Chapter Sixteen: Class Arbitration - CCA Guide to Best Practices in Commercial Arbitration - Fourth Edition
Editor in Chief James M. Gaitis is a long-standing member of the Texas and Montana state bars, and a former longtime member of the Oklahoma state bar, who, since 1990, has specialized in serving as an arbitrator in complex commercial and oil & gas/energy arbitrations. Mr. Gaitis is the former Director (and Principal Research and Teaching Fellow) of the International Dispute Resolution Programme at the Centre for Energy, Petroleum & Mineral Law and Policy (CEPMLP), University of Dundee, Scotland, where he designed and taught classes on international dispute resolution and advocacy in international oil & gas arbitration to LLM students and professionals. In private practice, he served variously as lead trial counsel, in-house counsel, and special counsel for a diverse array of companies, individuals, and other entities involved in the domestic and international oil & gas industries. He is listed on a broad variety of international and domestic arbitration panels, including the AAA National Energy Panel, Construction Panel, Merger & Acquisitions Panels, and Large, Complex Case Panel; the ICDR’s Panel of Arbitrators and the ICDR’s prestigious Energy Arbitrators List; the British Columbia International Commercial Arbitration Centre; and the CPR’s Oil & Gas/Energy Panel and Cross-Border Panel. He frequently serves as a chair, party-appointed arbitrator, emergency arbitrator, and list-appointed arbitrator in cases involving all aspects of the oil & gas industry, as well as in commercial cases relating to such matters as manufacturing, construction lending, engineering, asset sales, business torts, and real property. Many of his arbitrations, which have included claims in excess of $1 billion, have involved Fortune 100 and Oil & Gas Journal Top 50 companies, as well as national oil companies and international oil companies.
A Fellow of the College of Commercial Arbitrators (2004–present) and a Fellow and Chartered Arbitrator of the Chartered Institute of Arbitrators (2003–present), Mr. Gaitis is a frequently invited speaker and lecturer, has testified in district court proceedings as an expert on arbitrator disclosures and ethics, and is the author of numerous articles relating to arbitration law, several of which have been cited repeatedly to the United States Supreme Court, various federal district courts and federal courts of appeal, and various other courts, such as the Supreme Courts of Texas and Puerto Rico. In 2006, 2010, and 2013, he respectively served first as an Editor and then repeatedly as Editor in Chief of the first, second, and third editions of The College of Commercial Arbitrators Guide to Best Practices in Commercial Arbitration. He also is the Editor of, and a contributing author to, The Leading Practitioners’ Guide to International Oil & Gas Arbitration (Juris 2015) and serves on the Board of Editors of the Journal of World Energy Law & Business (OUP/AIPN). He is a graduate of the University of Notre Dame (BA 1976) and the University of Iowa College of Law (JD 1978), where he served as a Note & Comment Editor on The Iowa Law Review.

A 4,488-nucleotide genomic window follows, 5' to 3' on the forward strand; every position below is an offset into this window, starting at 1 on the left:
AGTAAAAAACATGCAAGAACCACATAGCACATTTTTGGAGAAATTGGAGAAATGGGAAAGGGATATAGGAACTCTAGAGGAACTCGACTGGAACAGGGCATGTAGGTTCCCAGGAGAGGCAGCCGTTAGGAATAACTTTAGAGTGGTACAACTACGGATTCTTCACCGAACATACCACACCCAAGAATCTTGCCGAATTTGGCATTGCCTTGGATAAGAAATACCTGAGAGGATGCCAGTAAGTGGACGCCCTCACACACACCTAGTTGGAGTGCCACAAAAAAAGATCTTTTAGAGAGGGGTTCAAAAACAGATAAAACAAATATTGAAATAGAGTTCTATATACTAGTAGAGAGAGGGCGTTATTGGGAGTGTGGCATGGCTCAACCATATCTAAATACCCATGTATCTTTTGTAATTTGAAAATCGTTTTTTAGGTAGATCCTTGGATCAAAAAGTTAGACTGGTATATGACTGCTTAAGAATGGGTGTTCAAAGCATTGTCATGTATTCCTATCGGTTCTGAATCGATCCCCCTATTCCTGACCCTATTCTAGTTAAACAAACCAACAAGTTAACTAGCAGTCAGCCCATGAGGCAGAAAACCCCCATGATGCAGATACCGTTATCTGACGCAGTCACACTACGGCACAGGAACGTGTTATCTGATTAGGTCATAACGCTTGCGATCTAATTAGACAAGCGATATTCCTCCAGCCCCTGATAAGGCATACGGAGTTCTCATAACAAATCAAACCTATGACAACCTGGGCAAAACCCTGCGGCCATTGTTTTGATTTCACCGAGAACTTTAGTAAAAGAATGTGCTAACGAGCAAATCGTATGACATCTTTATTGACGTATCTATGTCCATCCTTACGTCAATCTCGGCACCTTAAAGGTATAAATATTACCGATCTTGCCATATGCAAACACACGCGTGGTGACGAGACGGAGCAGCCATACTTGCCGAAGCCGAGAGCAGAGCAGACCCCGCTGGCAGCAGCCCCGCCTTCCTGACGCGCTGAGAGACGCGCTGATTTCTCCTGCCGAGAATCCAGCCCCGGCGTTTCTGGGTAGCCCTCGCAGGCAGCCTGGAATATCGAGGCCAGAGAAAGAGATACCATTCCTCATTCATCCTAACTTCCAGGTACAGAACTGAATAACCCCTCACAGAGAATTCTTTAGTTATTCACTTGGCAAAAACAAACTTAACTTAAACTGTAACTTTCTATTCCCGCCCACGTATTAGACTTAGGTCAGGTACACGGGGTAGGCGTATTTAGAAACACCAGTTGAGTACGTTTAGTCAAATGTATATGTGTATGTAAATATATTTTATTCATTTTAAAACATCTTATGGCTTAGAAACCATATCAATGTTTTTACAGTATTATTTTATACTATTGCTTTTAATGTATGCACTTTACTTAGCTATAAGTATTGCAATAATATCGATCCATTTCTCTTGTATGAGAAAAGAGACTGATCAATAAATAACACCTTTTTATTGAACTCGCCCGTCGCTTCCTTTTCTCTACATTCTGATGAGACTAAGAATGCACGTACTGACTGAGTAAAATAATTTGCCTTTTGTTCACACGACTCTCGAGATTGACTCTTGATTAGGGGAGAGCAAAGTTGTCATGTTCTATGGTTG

William L. D. Barrett, New York, New York
Robert B. Davidson, New York, New York
Eugene I. Farber, White Plains, New York
Louise A. LaMothe, Santa Barbara, California
James R. Madison, Menlo Park, California
Bruce E. Meyerson, Phoenix, Arizona
Deborah Rothman, Los Angeles, California
Francis O. Spalding, San Francisco, California
John H. Wilkinson, New York, New York
Arbitrators who serve in class arbitrations should fulfill the unique procedural and substantive objectives of class actions while providing the efficiencies expected of arbitration proceedings.
I. ACCEPTING AN APPOINTMENT TO SERVE AS AN ARBITRATOR IN A CLASS ARBITRATION
Arbitrators should not accept an appointment to serve in class proceedings unless they believe they are sufficiently qualified to manage all procedural steps through the issuance of a final award.
In 2003, the United States Supreme Court ruled in a plurality decision in Green Tree Financial Corp. v. Bazzle, 539 U.S. 444 (2003), that an arbitrator can adjudicate a class action but only after the arbitrator has first determined that the pertinent arbitration agreement permits the dispute to be adjudicated as a class arbitration. The Bazzle decision was promptly followed by the publication of the AAA Class Arbitration Rules and the JAMS Class Action Procedures (JAMS Class Arbitration Rules). Thereafter, a series of decisions by the Supreme Court gave rise to confusion regarding a variety of features relating to class arbitration and, more generally, about the future of class arbitrations. The Court’s rulings, including decisions that enforce arbitration clauses expressly prohibiting participation in class arbitrations, have dramatically changed the legal analytical framework regarding the circumstances under which class arbitrations may be maintained. As a consequence, beginning with the Supreme Court’s decision in Stolt-Nielsen S.A. v. AnimalFeeds International Corp., 559 U.S. 662 (2010), the number of class arbitration cases filed with the AAA, which total more than 475 since 2003, dwindled on an annual basis to 22 in 2012 and 27 in 2013 but then rebounded to 38 in 2014 and 43 in 2015 before receding to 30 in 2016.